PAHs can condense with the aerosol products of combustion, thereby complicating detection and identification of individual PAHs in the aerosol. Accordingly, as an alternative to in situ monitoring, the PAH monitoring apparatus can monitor a PAH in the vapor phase formed from sufficiently elevating the temperature of an aerosol of the combustion products of a cigarette. This environment would be analogous to monitoring the mainstream smoke or sidestream smoke given off from a burning cigarette or “cigarette-like” material when the mainstream smoke or sidestream smoke is at a temperature sufficiently high for PAHs to be in the vapor phase (e.g., prior to condensing to an aerosol). When sampling PAH after condensing to an aerosol, the temperature of the PAH aerosol is first sufficiently elevated (e.g., to between 200° C. and 400° C.) to form vaporized PAH. In this temperature range, the PAH vaporizes and the PAH vapor can be analyzed by any of the previously described embodiments of the PAH monitoring apparatus. For example, the temperature of the PAH aerosol can be sufficiently elevated while the PAH is in a closed container or is flowed through a conduit both of which are equipped with an optical window through which the optical path of the PAH monitoring apparatus is directed.
One of the difficulties associated with monitoring PAHs at high temperatures is the effect of those temperatures on the statistical distribution of various energy levels of the molecule of interest. Increased temperature causes molecules to occupy higher energy levels than are present at ambient temperatures. This feature applies to both the ground state and the excited states of the molecule. Variations in energy level distributions can cause shifts in both the absorption and fluorescence spectra of the molecule. In addition to spectral shifts, spectral broadening effects (e.g. Doppler and pressure linewidth broadening) can also occur at elevated temperatures. The spectral changes of particular PAHs have been identified and further details of fluorescence measurements on polycyclic aromatic hydrocarbons at elevated temperatures can be found in Zhenhuan Chi et al., Laser-induced Fluorescence Studies of Polycyclic Aromatic Hydrocarbons (PAH) Vapors at High Temperatures, Spectrochimica Acta Part A, Vol. 57, p. 1377-1384 (2001), the entire contents of which are herein incorporated by reference.
In addition to the spectral characterization of PAHs which may be present in burning cigarettes and “cigarette-like” materials, time-resolved fluorescence measurements (fluorescence lifetime measurements) can be used for species identification. When a chemical species emits fluorescence, the fluorescence emission persists for a certain amount of time following excitation, depending on the spectrochemical properties of the species as well as its local environment. The time it takes for the intensity of this fluorescent light to reach a point that is 1/e as intense as the original fluorescence is termed the fluorescence lifetime of the species. This fluorescence lifetime is very specific to the chemical species of interest and can be used as a means for identifying chemical species either alone or in conjunction with spectral characterization.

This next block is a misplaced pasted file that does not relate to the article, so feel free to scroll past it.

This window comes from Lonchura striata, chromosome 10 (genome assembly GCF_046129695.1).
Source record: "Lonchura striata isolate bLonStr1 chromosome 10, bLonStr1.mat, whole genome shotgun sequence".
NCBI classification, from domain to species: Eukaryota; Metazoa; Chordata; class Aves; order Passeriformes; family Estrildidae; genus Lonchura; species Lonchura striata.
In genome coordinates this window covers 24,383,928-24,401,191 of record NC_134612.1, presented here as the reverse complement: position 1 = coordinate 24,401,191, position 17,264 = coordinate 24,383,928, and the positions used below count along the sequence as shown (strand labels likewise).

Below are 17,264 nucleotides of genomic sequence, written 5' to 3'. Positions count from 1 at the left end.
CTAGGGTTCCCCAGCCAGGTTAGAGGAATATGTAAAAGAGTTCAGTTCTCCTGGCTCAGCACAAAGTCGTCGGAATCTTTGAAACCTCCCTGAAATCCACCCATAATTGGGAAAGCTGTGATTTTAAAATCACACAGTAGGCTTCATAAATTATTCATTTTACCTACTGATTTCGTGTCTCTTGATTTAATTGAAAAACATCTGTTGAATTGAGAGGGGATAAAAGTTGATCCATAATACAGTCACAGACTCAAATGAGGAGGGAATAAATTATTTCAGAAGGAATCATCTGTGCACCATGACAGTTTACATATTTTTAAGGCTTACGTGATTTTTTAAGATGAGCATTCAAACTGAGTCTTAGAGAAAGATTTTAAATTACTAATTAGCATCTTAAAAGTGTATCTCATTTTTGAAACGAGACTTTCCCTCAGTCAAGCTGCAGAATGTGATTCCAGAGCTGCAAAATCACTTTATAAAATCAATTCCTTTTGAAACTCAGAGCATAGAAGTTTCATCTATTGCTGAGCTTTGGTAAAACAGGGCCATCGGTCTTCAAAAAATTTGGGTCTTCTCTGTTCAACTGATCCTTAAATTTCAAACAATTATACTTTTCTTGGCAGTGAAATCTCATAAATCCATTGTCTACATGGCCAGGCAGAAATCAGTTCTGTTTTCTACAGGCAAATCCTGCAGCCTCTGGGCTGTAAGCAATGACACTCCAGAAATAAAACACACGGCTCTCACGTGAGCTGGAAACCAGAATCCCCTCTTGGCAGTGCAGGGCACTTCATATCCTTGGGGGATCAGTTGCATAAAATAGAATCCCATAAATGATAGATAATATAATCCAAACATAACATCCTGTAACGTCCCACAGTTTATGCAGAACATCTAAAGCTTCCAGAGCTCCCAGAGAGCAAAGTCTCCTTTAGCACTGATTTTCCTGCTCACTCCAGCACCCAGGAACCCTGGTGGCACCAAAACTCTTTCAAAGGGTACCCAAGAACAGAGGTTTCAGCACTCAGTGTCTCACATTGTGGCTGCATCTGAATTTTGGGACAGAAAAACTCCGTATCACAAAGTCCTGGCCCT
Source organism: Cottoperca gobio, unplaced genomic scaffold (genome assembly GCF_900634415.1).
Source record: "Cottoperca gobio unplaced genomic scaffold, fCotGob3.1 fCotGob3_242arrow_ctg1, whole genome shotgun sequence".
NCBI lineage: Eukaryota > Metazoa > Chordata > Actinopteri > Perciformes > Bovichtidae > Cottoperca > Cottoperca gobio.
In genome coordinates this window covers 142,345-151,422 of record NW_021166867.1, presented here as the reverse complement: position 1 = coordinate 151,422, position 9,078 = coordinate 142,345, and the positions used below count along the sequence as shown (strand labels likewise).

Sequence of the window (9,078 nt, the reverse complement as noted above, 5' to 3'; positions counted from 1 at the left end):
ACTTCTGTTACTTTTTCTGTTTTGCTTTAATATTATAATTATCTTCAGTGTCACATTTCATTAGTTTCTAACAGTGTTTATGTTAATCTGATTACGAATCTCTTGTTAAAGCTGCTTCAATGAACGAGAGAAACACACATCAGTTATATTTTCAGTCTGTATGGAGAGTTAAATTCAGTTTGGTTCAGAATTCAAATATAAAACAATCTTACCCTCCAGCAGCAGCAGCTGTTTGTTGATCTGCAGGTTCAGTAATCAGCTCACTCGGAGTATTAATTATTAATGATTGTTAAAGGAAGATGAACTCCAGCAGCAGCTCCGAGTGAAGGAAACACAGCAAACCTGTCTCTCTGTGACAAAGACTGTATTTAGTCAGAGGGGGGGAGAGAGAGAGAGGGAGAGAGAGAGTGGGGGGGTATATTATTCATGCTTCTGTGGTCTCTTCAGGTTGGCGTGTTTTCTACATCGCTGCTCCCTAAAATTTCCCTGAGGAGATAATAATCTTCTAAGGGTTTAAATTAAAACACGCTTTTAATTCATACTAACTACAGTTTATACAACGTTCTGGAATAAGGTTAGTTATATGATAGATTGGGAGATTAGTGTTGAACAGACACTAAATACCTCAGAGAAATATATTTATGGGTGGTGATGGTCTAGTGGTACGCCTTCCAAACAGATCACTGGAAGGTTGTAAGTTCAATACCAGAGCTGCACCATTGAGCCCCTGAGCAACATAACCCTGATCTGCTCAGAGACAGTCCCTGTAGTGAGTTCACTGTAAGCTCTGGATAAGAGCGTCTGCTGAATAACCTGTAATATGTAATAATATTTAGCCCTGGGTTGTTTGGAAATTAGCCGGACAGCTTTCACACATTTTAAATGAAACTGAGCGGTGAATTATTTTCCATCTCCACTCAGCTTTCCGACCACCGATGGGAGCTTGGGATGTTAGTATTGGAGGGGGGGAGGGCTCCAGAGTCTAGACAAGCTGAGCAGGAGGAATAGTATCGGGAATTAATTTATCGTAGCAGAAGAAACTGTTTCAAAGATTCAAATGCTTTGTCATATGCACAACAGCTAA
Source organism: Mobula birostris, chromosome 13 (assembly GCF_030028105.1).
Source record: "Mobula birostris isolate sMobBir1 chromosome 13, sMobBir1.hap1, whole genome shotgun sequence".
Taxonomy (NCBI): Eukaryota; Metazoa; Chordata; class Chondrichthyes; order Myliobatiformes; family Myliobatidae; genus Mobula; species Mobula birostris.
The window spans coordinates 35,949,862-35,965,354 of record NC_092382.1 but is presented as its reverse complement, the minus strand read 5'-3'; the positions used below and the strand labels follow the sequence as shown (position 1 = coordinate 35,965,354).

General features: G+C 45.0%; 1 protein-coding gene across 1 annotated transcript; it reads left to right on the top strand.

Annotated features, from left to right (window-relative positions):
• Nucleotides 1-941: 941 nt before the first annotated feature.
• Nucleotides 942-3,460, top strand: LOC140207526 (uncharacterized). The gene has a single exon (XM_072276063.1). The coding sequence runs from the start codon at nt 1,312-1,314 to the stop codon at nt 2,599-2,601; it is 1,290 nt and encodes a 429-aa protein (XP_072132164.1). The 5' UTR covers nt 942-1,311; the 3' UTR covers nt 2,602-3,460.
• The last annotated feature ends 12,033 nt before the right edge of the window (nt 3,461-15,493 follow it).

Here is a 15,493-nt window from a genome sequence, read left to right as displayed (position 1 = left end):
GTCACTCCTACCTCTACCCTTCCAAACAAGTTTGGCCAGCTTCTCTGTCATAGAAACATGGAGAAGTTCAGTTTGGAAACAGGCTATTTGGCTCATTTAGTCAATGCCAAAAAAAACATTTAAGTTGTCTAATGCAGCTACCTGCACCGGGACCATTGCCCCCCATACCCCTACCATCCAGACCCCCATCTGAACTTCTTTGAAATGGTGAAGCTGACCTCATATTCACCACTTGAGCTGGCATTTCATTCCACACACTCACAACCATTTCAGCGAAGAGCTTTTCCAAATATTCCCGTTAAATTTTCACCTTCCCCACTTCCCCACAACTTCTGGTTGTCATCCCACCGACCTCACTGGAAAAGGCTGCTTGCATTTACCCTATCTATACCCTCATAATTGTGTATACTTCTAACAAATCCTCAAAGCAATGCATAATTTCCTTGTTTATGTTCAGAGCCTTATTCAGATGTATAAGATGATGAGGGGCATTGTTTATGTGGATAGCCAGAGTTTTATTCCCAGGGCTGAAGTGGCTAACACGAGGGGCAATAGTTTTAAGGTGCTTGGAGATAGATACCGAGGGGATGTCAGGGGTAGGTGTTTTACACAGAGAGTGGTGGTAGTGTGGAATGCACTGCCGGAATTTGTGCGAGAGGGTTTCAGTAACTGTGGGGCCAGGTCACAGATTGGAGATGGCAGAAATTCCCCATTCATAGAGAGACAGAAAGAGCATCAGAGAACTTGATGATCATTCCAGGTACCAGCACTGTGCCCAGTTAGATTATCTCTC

The thermal activation energy at high temperatures that affects lower-level vibrational levels (100-2000 cm−1) is not expected to significantly affect the electronic levels of PAH, which occur at higher energies (20,000-50,000 cm−1) Incandescence emissions due to thermal energy in the area undergoing combustion of a cigarette occurs mainly in the near-infrared and infrared spectral range, whereas the fluorescence of PAHs occurs in the visible range. However, to eliminate such interference from background incandescence signals in the area of a cigarette undergoing combustion, any suitable sensing technique based on time-resolved detection can be utilized to improve accuracy of measurements of the apparatus according to the invention.
In accordance with the invention, fluorescence decay can be monitored using a secondary single optical fiber probe and gating the signal appropriately to acquire fluorescence intensity vs. time. A Fourier transform can be used to change the time domain to frequency domain. The contribution to the data from the laser pulse width can be discarded and the data converted back to fluorescence intensity vs. time. Finally, the data can be interpreted with an exponential series model to calculate the lifetime.